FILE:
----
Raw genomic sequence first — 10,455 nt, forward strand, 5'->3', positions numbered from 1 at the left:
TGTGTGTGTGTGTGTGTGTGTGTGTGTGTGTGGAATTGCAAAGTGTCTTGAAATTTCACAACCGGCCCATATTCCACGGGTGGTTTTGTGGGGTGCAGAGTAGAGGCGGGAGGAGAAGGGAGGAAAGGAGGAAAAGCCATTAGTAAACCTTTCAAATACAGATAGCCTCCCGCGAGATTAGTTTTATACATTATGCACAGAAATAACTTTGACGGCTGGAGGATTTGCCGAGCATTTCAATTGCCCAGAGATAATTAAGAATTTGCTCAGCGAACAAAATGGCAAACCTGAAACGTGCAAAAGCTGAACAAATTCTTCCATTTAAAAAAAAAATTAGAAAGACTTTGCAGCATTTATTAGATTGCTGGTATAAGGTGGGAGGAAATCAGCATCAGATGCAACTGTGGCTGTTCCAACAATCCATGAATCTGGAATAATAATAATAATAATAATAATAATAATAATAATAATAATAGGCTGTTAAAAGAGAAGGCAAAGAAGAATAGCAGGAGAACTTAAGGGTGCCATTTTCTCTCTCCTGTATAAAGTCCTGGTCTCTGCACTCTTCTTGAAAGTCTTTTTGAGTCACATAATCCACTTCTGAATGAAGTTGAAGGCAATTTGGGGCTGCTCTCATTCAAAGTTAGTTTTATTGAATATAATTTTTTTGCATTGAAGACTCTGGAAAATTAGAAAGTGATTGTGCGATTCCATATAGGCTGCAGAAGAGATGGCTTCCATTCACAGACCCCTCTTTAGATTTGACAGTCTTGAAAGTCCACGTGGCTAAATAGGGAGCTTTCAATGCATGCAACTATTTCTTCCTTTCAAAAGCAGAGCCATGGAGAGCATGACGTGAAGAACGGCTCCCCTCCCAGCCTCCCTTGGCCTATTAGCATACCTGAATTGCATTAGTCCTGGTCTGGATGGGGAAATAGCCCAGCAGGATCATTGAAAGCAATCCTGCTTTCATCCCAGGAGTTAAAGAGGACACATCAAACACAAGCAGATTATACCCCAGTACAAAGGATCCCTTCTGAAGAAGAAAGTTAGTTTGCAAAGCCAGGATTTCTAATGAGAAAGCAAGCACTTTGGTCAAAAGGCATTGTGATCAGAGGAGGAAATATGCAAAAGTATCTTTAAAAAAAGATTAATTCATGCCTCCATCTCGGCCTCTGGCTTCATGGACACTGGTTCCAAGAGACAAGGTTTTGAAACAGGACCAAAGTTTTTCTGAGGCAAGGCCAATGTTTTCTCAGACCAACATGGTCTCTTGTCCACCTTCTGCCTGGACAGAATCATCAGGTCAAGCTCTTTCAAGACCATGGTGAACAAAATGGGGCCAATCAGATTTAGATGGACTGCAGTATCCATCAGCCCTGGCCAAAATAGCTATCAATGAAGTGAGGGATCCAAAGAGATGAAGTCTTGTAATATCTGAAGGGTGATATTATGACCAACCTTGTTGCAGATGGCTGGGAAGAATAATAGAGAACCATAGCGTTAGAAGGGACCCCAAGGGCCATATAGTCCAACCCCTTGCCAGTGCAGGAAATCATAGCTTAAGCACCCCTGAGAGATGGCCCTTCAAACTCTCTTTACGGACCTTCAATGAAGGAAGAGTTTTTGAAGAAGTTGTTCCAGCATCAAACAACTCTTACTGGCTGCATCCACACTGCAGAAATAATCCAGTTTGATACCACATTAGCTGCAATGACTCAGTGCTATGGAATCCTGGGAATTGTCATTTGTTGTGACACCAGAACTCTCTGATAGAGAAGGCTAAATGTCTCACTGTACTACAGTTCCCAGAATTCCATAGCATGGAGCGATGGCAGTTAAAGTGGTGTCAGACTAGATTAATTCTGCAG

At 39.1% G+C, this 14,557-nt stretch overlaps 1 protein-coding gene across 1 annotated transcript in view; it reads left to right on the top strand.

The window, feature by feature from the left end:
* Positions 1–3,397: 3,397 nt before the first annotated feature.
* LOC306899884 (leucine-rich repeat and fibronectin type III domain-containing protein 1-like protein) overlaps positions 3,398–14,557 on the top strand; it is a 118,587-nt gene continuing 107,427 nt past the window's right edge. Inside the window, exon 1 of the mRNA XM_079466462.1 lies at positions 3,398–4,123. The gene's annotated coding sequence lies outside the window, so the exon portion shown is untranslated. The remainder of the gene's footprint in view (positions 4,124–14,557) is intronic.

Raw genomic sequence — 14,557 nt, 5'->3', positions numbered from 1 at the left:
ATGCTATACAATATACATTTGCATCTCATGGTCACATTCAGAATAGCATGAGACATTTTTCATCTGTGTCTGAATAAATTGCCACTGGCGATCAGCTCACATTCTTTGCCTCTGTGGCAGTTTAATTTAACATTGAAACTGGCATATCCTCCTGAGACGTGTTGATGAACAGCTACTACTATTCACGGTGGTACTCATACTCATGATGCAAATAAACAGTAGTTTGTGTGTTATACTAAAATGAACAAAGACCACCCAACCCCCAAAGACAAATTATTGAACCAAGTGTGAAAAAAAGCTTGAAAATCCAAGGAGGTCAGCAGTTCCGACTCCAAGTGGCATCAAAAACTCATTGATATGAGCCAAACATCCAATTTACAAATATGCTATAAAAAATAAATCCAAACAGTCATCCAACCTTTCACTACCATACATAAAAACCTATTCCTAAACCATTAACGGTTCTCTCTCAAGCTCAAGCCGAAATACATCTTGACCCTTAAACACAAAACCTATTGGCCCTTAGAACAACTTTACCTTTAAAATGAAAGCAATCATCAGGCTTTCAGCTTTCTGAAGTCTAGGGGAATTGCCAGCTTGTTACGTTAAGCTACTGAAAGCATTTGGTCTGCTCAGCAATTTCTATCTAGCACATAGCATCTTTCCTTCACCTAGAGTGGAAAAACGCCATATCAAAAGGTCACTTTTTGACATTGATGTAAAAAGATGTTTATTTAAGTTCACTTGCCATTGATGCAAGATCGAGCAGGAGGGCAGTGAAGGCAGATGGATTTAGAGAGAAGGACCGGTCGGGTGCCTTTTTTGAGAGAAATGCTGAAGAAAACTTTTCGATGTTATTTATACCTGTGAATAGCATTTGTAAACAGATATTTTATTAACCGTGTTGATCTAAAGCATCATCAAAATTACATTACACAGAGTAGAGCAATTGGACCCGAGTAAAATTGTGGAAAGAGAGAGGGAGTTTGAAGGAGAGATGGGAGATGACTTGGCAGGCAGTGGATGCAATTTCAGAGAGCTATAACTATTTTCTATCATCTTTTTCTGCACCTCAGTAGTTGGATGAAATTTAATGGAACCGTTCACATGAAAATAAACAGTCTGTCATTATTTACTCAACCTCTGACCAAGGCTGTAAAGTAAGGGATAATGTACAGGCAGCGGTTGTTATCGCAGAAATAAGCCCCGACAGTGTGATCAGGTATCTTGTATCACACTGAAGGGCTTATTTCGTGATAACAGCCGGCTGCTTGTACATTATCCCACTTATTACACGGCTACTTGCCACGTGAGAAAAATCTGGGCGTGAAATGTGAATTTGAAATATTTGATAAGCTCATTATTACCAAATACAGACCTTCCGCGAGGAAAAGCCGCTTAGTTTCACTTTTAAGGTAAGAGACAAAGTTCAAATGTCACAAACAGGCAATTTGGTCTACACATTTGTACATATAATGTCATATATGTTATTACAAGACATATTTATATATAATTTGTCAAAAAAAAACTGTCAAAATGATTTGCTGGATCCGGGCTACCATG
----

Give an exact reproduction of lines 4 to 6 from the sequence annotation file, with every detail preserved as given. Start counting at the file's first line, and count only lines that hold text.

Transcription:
The window, feature by feature from the left end:
* Positions 1–3,397: 3,397 nt before the first annotated feature.
* LOC306899884 (leucine-rich repeat and fibronectin type III domain-containing protein 1-like protein) overlaps positions 3,398–14,557 on the top strand; it is a 118,587-nt gene continuing 107,427 nt past the window's right edge. Inside the window, exon 1 of the mRNA XM_079466462.1 lies at positions 3,398–4,123. The gene's annotated coding sequence lies outside the window, so the exon portion shown is untranslated. The remainder of the gene's footprint in view (positions 4,124–14,557) is intronic.